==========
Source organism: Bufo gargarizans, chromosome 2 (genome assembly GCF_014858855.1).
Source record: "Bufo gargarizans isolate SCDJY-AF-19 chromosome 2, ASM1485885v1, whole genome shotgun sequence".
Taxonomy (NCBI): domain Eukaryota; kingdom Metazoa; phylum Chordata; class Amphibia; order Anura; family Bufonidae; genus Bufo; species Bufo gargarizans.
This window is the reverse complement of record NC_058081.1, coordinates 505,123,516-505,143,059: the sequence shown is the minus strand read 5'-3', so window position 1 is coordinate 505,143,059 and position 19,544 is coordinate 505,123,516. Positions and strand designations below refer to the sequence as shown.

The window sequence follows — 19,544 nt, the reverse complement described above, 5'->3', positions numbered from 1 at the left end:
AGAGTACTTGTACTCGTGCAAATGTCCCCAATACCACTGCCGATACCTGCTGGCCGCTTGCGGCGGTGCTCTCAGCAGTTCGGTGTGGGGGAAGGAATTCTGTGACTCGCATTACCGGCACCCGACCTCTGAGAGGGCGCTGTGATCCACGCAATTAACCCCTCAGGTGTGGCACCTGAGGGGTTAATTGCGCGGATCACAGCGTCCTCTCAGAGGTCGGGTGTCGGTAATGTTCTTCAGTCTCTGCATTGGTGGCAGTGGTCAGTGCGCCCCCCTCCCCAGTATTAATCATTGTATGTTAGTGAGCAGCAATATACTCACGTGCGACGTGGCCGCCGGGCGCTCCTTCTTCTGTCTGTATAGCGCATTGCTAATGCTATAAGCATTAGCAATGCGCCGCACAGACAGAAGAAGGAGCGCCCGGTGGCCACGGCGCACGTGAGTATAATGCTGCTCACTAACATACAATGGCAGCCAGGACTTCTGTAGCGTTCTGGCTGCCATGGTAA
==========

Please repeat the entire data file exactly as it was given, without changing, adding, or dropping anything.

Source organism: Bufo gargarizans, chromosome 2 (genome assembly GCF_014858855.1).
Source record: "Bufo gargarizans isolate SCDJY-AF-19 chromosome 2, ASM1485885v1, whole genome shotgun sequence".
Taxonomy (NCBI): domain Eukaryota; kingdom Metazoa; phylum Chordata; class Amphibia; order Anura; family Bufonidae; genus Bufo; species Bufo gargarizans.
This window is the reverse complement of record NC_058081.1, coordinates 505,123,516-505,143,059: the sequence shown is the minus strand read 5'-3', so window position 1 is coordinate 505,143,059 and position 19,544 is coordinate 505,123,516. Positions and strand designations below refer to the sequence as shown.

The window sequence follows — 19,544 nt, the reverse complement described above, 5'->3', positions numbered from 1 at the left end:
AGAGTACTTGTACTCGTGCAAATGTCCCCAATACCACTGCCGATACCTGCTGGCCGCTTGCGGCGGTGCTCTCAGCAGTTCGGTGTGGGGGAAGGAATTCTGTGACTCGCATTACCGGCACCCGACCTCTGAGAGGGCGCTGTGATCCACGCAATTAACCCCTCAGGTGTGGCACCTGAGGGGTTAATTGCGCGGATCACAGCGTCCTCTCAGAGGTCGGGTGTCGGTAATGTTCTTCAGTCTCTGCATTGGTGGCAGTGGTCAGTGCGCCCCCCTCCCCAGTATTAATCATTGTATGTTAGTGAGCAGCAATATACTCACGTGCGACGTGGCCGCCGGGCGCTCCTTCTTCTGTCTGTATAGCGCATTGCTAATGCTATAAGCATTAGCAATGCGCCGCACAGACAGAAGAAGGAGCGCCCGGTGGCCACGGCGCACGTGAGTATAATGCTGCTCACTAACATACAATGGCAGCCAGGACTTCTGTAGCGTTCTGGCTGCCATGGTAA